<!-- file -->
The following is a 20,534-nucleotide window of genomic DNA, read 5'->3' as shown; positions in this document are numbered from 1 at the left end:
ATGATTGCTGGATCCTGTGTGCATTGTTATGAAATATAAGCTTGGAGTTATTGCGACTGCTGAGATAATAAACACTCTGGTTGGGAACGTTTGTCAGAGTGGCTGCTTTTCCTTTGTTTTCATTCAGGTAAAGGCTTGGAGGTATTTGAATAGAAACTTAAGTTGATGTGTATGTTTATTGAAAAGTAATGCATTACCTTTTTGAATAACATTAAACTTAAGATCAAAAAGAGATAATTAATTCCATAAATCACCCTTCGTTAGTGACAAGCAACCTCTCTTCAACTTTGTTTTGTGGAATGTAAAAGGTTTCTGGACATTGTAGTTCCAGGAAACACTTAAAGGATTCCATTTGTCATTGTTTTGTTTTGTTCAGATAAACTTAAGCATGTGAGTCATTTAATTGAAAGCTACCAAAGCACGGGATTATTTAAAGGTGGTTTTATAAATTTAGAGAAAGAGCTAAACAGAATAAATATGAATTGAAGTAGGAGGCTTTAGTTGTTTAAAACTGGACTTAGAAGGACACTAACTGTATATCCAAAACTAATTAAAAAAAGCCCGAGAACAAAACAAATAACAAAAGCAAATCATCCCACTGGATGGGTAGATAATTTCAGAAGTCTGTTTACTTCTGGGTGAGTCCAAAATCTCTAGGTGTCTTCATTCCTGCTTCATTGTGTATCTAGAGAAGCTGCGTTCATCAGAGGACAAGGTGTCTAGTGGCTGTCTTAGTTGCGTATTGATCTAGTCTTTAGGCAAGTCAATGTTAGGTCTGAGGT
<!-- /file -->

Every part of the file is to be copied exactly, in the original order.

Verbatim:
The following is a 20,534-nucleotide window of genomic DNA, read 5'->3' as shown; positions in this document are numbered from 1 at the left end:
ATGATTGCTGGATCCTGTGTGCATTGTTATGAAATATAAGCTTGGAGTTATTGCGACTGCTGAGATAATAAACACTCTGGTTGGGAACGTTTGTCAGAGTGGCTGCTTTTCCTTTGTTTTCATTCAGGTAAAGGCTTGGAGGTATTTGAATAGAAACTTAAGTTGATGTGTATGTTTATTGAAAAGTAATGCATTACCTTTTTGAATAACATTAAACTTAAGATCAAAAAGAGATAATTAATTCCATAAATCACCCTTCGTTAGTGACAAGCAACCTCTCTTCAACTTTGTTTTGTGGAATGTAAAAGGTTTCTGGACATTGTAGTTCCAGGAAACACTTAAAGGATTCCATTTGTCATTGTTTTGTTTTGTTCAGATAAACTTAAGCATGTGAGTCATTTAATTGAAAGCTACCAAAGCACGGGATTATTTAAAGGTGGTTTTATAAATTTAGAGAAAGAGCTAAACAGAATAAATATGAATTGAAGTAGGAGGCTTTAGTTGTTTAAAACTGGACTTAGAAGGACACTAACTGTATATCCAAAACTAATTAAAAAAAGCCCGAGAACAAAACAAATAACAAAAGCAAATCATCCCACTGGATGGGTAGATAATTTCAGAAGTCTGTTTACTTCTGGGTGAGTCCAAAATCTCTAGGTGTCTTCATTCCTGCTTCATTGTGTATCTAGAGAAGCTGCGTTCATCAGAGGACAAGGTGTCTAGTGGCTGTCTTAGTTGCGTATTGATCTAGTCTTTAGGCAAGTCAATGTTAGGTCTGAGGT